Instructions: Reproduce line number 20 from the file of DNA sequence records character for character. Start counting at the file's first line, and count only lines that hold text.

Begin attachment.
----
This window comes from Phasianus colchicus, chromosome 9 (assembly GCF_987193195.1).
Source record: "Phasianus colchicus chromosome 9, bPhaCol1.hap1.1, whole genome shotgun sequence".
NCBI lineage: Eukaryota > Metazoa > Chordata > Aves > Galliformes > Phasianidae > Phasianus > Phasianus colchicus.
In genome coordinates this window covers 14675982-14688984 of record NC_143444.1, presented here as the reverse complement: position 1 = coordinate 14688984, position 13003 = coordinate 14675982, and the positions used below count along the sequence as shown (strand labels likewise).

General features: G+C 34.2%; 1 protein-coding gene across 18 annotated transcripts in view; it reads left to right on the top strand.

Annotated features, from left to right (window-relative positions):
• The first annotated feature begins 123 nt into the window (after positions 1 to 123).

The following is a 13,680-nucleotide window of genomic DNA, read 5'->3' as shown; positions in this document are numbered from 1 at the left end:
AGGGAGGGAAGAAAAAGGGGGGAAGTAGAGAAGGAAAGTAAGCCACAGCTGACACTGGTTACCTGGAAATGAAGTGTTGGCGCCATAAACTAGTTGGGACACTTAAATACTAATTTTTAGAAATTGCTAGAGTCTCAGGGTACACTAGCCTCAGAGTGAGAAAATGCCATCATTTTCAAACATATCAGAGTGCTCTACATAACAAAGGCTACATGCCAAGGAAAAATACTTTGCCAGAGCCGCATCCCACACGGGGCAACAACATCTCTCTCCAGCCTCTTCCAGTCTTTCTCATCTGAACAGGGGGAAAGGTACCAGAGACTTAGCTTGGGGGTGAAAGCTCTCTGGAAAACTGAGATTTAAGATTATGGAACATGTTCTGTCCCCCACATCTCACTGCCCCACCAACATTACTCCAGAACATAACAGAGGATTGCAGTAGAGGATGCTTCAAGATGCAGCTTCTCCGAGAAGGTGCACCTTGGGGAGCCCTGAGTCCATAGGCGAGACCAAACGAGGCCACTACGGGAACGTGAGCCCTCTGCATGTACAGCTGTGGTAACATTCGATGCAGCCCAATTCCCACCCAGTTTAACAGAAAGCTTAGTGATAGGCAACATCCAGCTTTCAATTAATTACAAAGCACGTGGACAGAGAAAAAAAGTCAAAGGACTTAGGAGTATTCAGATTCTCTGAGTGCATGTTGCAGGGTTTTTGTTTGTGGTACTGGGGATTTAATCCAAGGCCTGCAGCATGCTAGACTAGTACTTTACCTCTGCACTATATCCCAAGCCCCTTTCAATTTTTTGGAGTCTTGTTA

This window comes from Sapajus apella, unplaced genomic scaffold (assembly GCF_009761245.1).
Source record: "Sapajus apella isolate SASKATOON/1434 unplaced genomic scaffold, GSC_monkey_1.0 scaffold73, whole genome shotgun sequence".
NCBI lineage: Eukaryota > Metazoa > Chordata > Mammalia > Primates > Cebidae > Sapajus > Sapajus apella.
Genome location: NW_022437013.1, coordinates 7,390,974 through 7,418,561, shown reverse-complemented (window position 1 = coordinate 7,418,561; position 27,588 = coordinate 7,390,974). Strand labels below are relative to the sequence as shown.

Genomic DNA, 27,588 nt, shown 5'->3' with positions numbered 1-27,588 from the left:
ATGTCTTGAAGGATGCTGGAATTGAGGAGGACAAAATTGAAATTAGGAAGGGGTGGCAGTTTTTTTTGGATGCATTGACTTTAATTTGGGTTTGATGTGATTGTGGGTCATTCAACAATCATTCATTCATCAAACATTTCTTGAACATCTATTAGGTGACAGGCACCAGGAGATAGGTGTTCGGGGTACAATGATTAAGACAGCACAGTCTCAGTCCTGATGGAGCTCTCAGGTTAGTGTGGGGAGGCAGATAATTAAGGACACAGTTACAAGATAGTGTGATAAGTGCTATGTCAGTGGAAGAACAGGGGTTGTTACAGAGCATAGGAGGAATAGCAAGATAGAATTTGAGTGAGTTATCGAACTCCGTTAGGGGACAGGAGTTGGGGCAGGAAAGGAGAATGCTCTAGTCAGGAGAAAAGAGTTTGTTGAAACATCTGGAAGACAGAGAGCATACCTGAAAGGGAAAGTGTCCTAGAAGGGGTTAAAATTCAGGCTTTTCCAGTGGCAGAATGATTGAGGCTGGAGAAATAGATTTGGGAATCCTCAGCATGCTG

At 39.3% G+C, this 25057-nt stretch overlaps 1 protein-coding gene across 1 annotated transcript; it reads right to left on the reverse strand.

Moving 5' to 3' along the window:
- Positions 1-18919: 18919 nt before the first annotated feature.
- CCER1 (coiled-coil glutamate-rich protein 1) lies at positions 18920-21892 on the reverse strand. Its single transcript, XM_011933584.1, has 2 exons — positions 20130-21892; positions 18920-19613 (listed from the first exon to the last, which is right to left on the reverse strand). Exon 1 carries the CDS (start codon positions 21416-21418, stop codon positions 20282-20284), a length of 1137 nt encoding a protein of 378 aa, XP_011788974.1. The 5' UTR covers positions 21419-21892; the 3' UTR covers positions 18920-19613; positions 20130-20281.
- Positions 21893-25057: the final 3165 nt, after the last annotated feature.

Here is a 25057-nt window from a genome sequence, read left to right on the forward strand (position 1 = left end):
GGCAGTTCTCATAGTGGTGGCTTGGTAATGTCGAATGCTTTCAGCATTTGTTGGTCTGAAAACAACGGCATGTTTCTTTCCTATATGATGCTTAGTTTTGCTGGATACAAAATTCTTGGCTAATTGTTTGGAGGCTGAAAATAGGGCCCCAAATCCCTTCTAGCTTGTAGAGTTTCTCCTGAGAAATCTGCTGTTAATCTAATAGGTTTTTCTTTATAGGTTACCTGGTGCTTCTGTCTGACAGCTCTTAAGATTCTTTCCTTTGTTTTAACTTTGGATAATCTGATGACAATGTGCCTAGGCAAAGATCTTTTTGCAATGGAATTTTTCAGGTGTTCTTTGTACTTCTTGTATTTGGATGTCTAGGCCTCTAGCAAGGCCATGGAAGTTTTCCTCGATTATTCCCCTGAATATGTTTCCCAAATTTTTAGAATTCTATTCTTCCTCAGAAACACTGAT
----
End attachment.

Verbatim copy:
- Positions 21893-25057: the final 3165 nt, after the last annotated feature.